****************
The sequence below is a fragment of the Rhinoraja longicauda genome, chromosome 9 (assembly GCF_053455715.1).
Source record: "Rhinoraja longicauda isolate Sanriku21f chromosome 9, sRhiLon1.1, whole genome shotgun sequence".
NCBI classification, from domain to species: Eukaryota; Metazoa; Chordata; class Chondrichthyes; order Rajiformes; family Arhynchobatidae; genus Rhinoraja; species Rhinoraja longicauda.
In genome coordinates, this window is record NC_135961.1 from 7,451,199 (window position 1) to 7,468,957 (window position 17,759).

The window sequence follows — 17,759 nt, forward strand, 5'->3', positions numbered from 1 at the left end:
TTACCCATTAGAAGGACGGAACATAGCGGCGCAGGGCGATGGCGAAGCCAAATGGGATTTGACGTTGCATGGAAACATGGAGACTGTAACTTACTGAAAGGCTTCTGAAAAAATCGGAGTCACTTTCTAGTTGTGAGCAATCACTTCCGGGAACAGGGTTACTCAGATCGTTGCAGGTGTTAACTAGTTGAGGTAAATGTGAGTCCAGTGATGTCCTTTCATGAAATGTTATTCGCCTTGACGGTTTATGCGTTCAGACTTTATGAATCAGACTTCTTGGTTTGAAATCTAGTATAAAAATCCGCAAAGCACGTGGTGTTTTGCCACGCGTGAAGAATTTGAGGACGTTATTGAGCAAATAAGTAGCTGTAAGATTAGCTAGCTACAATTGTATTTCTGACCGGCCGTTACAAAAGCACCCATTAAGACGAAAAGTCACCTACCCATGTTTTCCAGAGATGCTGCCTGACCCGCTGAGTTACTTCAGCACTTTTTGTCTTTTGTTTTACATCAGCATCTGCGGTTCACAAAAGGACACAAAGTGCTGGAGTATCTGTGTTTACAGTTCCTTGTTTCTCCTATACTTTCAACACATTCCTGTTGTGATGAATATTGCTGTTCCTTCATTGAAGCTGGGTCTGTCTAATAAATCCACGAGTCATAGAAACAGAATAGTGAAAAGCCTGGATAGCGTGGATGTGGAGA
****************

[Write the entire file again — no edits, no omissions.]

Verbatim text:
The sequence below is a fragment of the Rhinoraja longicauda genome, chromosome 9 (assembly GCF_053455715.1).
Source record: "Rhinoraja longicauda isolate Sanriku21f chromosome 9, sRhiLon1.1, whole genome shotgun sequence".
NCBI classification, from domain to species: Eukaryota; Metazoa; Chordata; class Chondrichthyes; order Rajiformes; family Arhynchobatidae; genus Rhinoraja; species Rhinoraja longicauda.
In genome coordinates, this window is record NC_135961.1 from 7,451,199 (window position 1) to 7,468,957 (window position 17,759).

The window sequence follows — 17,759 nt, forward strand, 5'->3', positions numbered from 1 at the left end:
TTACCCATTAGAAGGACGGAACATAGCGGCGCAGGGCGATGGCGAAGCCAAATGGGATTTGACGTTGCATGGAAACATGGAGACTGTAACTTACTGAAAGGCTTCTGAAAAAATCGGAGTCACTTTCTAGTTGTGAGCAATCACTTCCGGGAACAGGGTTACTCAGATCGTTGCAGGTGTTAACTAGTTGAGGTAAATGTGAGTCCAGTGATGTCCTTTCATGAAATGTTATTCGCCTTGACGGTTTATGCGTTCAGACTTTATGAATCAGACTTCTTGGTTTGAAATCTAGTATAAAAATCCGCAAAGCACGTGGTGTTTTGCCACGCGTGAAGAATTTGAGGACGTTATTGAGCAAATAAGTAGCTGTAAGATTAGCTAGCTACAATTGTATTTCTGACCGGCCGTTACAAAAGCACCCATTAAGACGAAAAGTCACCTACCCATGTTTTCCAGAGATGCTGCCTGACCCGCTGAGTTACTTCAGCACTTTTTGTCTTTTGTTTTACATCAGCATCTGCGGTTCACAAAAGGACACAAAGTGCTGGAGTATCTGTGTTTACAGTTCCTTGTTTCTCCTATACTTTCAACACATTCCTGTTGTGATGAATATTGCTGTTCCTTCATTGAAGCTGGGTCTGTCTAATAAATCCACGAGTCATAGAAACAGAATAGTGAAAAGCCTGGATAGCGTGGATGTGGAGA